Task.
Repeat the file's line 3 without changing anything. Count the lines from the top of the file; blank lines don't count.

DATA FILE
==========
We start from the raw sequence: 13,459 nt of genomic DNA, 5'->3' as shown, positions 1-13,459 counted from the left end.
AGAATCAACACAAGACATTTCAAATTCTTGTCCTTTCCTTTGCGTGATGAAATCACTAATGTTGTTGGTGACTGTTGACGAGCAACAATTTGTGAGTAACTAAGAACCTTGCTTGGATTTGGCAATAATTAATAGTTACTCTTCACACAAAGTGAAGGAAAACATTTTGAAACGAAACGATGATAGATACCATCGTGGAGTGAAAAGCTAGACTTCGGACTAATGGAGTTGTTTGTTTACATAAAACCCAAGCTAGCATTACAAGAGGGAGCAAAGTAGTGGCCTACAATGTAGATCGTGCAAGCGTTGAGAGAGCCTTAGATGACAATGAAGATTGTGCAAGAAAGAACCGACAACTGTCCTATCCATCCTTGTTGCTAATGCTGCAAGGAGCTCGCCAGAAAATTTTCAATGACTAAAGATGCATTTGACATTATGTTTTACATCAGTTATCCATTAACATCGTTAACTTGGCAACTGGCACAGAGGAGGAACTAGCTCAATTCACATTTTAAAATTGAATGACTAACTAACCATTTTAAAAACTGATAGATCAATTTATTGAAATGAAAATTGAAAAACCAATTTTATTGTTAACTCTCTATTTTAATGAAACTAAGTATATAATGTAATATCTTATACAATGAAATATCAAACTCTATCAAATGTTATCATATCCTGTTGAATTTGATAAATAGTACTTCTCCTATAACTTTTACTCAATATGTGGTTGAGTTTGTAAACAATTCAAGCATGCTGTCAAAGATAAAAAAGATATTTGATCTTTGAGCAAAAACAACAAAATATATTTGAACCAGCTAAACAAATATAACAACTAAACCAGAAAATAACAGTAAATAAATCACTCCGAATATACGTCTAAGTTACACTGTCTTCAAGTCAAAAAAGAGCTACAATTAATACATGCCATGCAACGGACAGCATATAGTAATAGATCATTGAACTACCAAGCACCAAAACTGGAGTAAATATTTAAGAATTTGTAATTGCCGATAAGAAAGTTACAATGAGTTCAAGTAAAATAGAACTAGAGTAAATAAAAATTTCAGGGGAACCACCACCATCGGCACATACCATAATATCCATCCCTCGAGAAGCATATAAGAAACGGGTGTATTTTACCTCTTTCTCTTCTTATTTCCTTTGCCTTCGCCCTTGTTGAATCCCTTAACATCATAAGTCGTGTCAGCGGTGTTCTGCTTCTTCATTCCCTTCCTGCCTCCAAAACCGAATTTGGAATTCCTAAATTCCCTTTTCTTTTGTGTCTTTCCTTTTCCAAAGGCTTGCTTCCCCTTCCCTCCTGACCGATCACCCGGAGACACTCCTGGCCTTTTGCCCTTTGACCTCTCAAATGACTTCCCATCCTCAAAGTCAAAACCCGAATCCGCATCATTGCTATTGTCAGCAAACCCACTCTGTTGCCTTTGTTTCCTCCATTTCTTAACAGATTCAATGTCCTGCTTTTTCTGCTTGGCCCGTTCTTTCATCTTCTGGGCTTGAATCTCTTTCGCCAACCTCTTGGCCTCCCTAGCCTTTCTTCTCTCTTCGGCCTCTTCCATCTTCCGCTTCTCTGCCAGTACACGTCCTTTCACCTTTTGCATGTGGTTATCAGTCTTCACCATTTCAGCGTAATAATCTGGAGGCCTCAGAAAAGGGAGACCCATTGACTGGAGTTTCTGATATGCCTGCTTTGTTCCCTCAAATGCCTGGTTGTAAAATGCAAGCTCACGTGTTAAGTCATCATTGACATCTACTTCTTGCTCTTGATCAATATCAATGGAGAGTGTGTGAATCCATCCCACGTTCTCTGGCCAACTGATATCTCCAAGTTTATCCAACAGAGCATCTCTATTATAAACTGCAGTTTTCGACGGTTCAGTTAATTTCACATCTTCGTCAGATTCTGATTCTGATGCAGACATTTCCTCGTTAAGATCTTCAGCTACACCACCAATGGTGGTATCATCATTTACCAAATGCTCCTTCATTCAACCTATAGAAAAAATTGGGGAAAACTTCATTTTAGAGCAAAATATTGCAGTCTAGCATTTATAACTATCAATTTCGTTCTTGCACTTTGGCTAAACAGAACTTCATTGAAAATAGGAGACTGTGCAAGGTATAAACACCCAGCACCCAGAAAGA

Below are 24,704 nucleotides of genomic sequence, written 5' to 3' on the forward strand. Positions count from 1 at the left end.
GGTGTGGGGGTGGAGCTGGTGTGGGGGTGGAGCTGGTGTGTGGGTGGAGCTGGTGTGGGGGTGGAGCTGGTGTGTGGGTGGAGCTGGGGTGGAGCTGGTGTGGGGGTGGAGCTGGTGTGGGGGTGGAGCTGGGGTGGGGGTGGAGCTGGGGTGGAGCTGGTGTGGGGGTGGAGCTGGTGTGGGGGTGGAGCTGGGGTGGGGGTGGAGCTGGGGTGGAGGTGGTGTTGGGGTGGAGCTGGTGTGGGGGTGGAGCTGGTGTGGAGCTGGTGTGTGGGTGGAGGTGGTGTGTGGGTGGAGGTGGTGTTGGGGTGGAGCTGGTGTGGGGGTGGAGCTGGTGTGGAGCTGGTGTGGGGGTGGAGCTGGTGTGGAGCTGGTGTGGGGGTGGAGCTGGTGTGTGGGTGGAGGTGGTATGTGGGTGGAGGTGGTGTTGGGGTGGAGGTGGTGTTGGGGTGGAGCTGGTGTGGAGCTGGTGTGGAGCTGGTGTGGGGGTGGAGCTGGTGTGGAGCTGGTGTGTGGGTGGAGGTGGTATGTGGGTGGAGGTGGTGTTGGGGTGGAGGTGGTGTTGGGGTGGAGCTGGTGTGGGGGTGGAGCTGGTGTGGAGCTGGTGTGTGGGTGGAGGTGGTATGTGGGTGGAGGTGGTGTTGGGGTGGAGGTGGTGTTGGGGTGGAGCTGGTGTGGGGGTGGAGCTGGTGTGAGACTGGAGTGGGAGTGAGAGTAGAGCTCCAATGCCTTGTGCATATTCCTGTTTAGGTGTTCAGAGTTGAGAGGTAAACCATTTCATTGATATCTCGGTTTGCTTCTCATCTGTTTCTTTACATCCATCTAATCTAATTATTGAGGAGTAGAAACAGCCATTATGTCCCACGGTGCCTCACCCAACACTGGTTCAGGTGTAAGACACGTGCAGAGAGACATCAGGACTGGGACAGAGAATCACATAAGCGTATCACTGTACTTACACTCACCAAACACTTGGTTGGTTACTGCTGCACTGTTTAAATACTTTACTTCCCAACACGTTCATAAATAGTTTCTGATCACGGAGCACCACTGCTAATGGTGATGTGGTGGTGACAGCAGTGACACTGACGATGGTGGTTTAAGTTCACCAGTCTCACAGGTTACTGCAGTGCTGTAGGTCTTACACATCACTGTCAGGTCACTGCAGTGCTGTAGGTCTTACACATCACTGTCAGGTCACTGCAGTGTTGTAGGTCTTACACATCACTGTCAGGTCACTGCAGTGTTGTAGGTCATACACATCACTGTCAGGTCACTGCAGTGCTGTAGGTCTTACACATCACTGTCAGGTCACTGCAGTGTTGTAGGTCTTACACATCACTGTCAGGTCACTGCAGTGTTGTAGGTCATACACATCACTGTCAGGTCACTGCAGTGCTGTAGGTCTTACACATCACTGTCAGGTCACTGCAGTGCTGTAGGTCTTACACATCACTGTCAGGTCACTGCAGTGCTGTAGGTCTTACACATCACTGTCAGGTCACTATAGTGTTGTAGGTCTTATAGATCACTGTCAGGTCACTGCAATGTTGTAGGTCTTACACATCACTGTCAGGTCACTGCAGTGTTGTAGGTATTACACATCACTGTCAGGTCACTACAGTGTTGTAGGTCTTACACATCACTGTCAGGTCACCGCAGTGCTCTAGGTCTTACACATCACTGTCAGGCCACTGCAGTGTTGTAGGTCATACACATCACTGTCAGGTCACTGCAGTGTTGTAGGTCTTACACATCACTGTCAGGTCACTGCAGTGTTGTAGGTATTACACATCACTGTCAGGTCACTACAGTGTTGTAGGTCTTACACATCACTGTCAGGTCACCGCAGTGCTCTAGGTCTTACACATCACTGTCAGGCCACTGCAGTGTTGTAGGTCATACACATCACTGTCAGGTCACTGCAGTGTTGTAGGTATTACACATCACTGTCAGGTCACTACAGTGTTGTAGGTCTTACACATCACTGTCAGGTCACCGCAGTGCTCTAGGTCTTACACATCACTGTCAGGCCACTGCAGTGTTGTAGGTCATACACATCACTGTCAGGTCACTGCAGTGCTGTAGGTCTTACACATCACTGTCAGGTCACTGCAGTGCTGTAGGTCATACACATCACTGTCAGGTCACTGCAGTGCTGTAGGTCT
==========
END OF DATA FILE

Below are 24,704 nucleotides of genomic sequence, written 5' to 3' on the forward strand. Positions count from 1 at the left end.